My Worlds Converge: A Personal Story About My Special Needs Son and The Contraction of Education Reform

March is National Disabilities Month, but in my family we observe this designation every day.  Our fourth child, Jonah, has Fragile X Syndrome, a genetic mutation that can cause (as it does in our son’s case) a constellation of symptoms including global developmental delays and autistic-like behaviors. My sister is afflicted by both physical disabilities and psychological disorders.

In other words, my life is saturated by disabilities. While Jonah brings us so much joy there’s a never-ending grieving process when raising a child with significant special needs. As for my sister, it’s a long schlep from Central New Jersey (where I live now, right outside Trenton)  to her apartment on the Upper West Side.

I don’t, however, feel sad about the state and federal governing that affects my family. I’m just plain furious. Why? I’m fed up with everyone in Washington and elsewhere who is moronically attracted to America’s political contractions, whether it be through the machinations of the monomaniacal orangeman currently in the Oval Office or the AOC’s of the capitol who seize on litmus tests for “progressive” purity. Either way, our nation gets smaller, the constituencies shrink, the world divides. The best lack all conviction while the worst are full of passionate intensity.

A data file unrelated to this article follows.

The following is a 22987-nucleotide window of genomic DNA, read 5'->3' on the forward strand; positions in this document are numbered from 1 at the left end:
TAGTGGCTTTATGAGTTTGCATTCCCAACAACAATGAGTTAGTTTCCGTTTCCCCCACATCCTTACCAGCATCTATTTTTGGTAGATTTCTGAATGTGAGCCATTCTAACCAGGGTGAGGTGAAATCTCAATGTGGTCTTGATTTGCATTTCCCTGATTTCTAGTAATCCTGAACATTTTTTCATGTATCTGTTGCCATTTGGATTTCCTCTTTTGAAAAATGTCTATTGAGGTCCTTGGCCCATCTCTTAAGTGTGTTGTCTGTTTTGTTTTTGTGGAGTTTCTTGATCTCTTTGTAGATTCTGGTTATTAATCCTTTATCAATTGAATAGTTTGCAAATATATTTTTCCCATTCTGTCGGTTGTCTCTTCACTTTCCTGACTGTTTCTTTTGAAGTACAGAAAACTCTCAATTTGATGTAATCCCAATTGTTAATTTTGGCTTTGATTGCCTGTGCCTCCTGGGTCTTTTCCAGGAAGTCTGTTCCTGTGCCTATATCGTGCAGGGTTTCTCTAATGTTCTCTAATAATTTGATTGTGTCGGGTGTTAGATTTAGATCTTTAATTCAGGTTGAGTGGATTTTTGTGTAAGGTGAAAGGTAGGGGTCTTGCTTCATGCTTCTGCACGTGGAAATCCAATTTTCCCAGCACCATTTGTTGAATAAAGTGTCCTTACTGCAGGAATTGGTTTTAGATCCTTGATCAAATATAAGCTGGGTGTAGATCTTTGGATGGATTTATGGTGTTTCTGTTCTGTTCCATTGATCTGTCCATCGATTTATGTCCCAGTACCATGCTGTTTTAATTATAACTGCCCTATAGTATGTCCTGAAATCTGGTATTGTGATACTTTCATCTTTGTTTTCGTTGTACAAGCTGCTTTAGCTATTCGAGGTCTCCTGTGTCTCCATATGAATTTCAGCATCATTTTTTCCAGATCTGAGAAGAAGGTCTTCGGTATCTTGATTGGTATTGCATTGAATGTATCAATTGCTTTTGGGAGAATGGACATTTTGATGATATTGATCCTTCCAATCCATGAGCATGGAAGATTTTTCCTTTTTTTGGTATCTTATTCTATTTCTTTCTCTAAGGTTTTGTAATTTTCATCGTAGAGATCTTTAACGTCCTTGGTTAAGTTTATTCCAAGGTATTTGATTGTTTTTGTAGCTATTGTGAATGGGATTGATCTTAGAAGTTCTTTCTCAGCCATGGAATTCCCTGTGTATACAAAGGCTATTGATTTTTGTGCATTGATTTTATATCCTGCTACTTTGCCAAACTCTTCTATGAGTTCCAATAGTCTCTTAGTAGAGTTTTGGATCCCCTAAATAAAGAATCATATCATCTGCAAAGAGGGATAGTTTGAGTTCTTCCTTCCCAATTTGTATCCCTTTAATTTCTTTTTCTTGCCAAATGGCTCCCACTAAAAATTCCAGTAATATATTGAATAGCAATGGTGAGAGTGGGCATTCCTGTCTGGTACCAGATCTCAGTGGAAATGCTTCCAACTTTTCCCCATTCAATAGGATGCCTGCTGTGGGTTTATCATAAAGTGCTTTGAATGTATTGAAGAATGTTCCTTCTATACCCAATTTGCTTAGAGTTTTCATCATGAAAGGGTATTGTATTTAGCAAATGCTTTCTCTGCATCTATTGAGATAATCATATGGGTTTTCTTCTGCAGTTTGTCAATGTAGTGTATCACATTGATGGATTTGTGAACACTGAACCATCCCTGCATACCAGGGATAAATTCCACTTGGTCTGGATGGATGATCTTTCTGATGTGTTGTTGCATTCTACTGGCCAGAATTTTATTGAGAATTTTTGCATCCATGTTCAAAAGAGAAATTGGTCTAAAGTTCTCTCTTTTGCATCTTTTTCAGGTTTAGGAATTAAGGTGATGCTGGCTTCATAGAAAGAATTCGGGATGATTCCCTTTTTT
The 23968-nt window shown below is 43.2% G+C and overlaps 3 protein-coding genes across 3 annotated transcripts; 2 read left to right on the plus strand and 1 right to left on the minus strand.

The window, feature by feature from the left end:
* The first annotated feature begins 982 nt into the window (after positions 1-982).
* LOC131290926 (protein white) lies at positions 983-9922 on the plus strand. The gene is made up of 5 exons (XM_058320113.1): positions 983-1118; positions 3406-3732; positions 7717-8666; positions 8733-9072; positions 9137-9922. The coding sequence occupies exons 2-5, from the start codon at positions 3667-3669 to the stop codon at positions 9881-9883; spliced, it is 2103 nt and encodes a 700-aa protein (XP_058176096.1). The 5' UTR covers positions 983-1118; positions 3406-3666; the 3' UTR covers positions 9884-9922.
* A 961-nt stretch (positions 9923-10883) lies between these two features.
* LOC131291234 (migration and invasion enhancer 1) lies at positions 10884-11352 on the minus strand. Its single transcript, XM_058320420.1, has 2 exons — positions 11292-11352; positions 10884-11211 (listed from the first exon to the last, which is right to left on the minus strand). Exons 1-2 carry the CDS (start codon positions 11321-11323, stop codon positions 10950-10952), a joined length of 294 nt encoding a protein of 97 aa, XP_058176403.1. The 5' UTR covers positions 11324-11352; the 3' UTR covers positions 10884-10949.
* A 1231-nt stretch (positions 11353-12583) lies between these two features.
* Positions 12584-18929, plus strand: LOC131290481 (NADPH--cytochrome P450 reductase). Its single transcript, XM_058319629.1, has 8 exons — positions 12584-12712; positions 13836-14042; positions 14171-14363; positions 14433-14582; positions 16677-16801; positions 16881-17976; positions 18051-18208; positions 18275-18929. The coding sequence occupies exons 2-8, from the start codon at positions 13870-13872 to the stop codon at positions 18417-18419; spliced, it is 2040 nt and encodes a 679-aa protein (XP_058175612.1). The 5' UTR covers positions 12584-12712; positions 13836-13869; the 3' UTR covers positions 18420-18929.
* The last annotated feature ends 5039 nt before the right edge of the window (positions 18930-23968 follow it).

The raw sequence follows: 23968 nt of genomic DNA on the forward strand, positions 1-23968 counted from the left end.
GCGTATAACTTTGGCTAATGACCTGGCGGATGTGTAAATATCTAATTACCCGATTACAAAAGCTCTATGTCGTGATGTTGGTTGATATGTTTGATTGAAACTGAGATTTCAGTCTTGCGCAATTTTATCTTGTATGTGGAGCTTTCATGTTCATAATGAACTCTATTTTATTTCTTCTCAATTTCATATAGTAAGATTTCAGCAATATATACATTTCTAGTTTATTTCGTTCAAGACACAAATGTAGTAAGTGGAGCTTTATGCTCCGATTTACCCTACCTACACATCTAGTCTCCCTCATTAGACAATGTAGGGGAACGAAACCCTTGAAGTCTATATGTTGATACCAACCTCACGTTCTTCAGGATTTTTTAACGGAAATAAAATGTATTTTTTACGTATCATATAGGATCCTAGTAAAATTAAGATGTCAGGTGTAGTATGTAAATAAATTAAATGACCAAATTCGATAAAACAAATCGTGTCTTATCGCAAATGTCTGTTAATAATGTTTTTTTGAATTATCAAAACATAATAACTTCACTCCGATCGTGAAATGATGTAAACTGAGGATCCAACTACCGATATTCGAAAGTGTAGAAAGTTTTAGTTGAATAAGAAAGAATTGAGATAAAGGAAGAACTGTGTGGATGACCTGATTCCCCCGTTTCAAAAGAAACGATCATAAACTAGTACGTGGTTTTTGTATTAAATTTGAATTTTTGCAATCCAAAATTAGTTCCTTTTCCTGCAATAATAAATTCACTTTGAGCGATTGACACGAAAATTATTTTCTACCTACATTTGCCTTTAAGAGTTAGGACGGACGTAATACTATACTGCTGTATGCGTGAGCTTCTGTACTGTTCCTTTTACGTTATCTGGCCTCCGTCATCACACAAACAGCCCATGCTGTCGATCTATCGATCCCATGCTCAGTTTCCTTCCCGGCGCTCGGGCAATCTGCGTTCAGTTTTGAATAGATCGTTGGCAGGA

Our most vulnerable citizens suffer.

And my worlds converge.

My other role, besides as a caregiver, is in the world of education reform because I write for Education Post (and manage this blog as well as a New Jersey one). As Rick Hess and Jay Greene noted recently, those committed to repairing our broken public education system once hailed from diverse political views (mostly centrist, actually). But recently the movement has taken  “a hard left turn” which undermines the quality and effectiveness of all advocates. They write,